Call $[A_n,A_n+V_n]$ the segment at time $n$ assuming that $A_n$ is the end of the segment around which it rotates between times $n$ and $n+1$. Thus $A_n$ and $V_n$ are complex numbers, $A_0=1=V_0$, and $V_n$ has modulus $1$ for every $n$. Then (I believe that) for every $n\ge0$, $$A_{n+1}=A_n+U_{n+1}V_n,\qquad V_{n+1}=-U_{n+1}V_n,$$ where $(U_n)_{n\ge0}$ is an i.i.d. sequence with a given distribution on the unit circle.
This shows that $(A_n)_n$ is not a Markov chain in general except for the case you said you were interested in, where the random variables $U_n$ are uniform on the unit circle, that $(A_n,V_n)_n$ is always a Markov chain, and that $$V_n=(-U_n)\cdots(-U_1)(-U_0),\qquad (-A_n)=\sum_{k=1}^n(-U_1)\cdots(-U_k). V_n=(-U_1)\cdots(-U_n),\qquad A_n=1-\sum_{k=1}^n(-U_1)\cdots(-U_k).$$ We seem to be back to some known territory here...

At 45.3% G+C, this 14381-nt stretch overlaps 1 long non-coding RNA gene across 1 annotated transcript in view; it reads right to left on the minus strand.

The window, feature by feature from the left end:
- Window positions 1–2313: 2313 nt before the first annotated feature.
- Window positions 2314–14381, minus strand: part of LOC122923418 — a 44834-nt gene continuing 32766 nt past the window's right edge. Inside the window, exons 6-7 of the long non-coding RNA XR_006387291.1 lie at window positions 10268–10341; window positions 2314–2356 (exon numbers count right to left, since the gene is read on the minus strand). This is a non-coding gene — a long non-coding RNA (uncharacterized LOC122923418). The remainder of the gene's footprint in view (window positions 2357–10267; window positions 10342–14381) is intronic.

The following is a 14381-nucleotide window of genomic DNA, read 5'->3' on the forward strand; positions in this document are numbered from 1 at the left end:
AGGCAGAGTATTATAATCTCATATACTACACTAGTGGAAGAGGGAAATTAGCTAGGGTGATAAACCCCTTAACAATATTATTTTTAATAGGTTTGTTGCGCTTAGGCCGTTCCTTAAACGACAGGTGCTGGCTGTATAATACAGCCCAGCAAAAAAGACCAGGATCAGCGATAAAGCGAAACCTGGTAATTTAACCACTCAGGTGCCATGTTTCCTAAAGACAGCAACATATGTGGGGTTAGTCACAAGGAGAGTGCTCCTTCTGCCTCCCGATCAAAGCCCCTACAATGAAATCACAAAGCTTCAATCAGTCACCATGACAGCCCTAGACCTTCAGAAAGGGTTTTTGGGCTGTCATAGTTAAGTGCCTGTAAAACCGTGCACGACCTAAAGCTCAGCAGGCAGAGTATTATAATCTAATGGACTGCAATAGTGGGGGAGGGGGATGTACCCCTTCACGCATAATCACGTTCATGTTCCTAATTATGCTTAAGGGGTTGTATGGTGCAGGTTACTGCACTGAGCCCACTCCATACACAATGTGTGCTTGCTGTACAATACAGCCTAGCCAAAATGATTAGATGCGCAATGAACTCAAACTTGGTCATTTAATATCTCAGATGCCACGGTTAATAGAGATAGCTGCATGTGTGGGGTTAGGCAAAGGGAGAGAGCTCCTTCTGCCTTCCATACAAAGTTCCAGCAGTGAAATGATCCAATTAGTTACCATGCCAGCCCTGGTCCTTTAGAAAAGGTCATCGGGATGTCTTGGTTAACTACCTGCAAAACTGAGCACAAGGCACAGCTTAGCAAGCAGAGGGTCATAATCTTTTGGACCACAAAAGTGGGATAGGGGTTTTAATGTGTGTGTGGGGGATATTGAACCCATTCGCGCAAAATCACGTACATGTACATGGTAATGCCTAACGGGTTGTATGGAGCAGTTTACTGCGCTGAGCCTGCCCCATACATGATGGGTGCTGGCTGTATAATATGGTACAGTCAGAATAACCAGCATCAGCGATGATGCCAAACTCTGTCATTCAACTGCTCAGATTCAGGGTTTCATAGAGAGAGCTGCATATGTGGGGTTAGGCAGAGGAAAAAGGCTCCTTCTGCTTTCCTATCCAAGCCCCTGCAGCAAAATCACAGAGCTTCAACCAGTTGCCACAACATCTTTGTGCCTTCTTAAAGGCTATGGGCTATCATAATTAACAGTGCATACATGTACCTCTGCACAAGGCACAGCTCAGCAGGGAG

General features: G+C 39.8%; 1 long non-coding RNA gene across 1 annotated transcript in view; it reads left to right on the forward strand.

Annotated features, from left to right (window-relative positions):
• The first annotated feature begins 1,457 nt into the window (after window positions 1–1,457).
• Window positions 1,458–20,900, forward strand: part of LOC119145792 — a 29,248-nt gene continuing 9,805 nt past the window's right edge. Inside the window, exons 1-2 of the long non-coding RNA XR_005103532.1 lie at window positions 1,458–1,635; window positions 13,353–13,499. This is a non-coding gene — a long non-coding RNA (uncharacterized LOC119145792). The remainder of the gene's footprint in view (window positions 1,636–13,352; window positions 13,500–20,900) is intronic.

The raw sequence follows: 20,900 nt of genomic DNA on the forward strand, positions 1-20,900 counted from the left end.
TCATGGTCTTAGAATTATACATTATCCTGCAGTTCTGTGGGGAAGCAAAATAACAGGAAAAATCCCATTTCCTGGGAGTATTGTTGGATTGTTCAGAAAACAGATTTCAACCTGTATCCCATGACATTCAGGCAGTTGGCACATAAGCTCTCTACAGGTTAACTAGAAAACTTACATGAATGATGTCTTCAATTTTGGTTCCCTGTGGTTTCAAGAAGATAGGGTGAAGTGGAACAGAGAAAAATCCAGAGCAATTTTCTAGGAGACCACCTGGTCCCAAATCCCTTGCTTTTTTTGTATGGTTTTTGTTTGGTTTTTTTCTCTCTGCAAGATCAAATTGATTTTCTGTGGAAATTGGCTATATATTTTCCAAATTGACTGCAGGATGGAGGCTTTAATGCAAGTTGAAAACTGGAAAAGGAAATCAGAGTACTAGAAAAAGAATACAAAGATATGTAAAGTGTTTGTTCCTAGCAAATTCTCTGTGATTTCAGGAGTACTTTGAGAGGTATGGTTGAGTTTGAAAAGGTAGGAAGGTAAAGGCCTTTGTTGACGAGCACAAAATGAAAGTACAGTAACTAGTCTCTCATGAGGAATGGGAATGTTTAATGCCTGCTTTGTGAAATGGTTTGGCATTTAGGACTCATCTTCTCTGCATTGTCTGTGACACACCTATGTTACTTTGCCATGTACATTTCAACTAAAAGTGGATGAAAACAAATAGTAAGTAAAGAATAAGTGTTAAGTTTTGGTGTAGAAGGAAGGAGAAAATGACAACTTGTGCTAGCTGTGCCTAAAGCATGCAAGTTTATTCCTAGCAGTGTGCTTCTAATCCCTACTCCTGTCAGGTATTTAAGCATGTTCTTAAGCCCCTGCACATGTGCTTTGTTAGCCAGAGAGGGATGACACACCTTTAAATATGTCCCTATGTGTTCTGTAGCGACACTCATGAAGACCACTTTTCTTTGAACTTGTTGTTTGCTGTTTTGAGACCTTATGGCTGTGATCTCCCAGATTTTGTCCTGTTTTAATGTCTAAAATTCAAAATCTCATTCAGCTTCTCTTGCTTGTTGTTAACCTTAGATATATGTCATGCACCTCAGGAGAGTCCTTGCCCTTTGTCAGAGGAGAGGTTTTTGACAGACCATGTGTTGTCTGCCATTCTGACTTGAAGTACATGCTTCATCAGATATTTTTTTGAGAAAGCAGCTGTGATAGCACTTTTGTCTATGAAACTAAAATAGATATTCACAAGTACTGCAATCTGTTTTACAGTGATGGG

Call $[A_n,A_n+V_n]$ the segment at time $n$ assuming that $A_n$ is the end of the segment around which it rotates between times $n$ and $n+1$. Thus $A_n$ and $V_n$ are complex numbers, $A_0=1=V_0$, and $V_n$ has modulus $1$ for every $n$. Then (I believe that) for every $n\ge0$, $$A_{n+1}=A_n+U_{n+1}V_n,\qquad V_{n+1}=-U_{n+1}V_n,$$ where $(U_n)_{n\ge0}$ is an i.i.d. sequence with a given distribution on the unit circle.
This shows that $(A_n)_n$ is not a Markov chain in general except for the case you said you were interested in, where the random variables $U_n$ are uniform on the unit circle, that $(A_n,V_n)_n$ is always a Markov chain, and that $$V_n=(-U_n)\cdots(-U_1)(-U_0),\qquad (-A_n)=\sum_{k=1}^n(-U_1)\cdots(-U_k).$$ We seem to be back to some known territory here...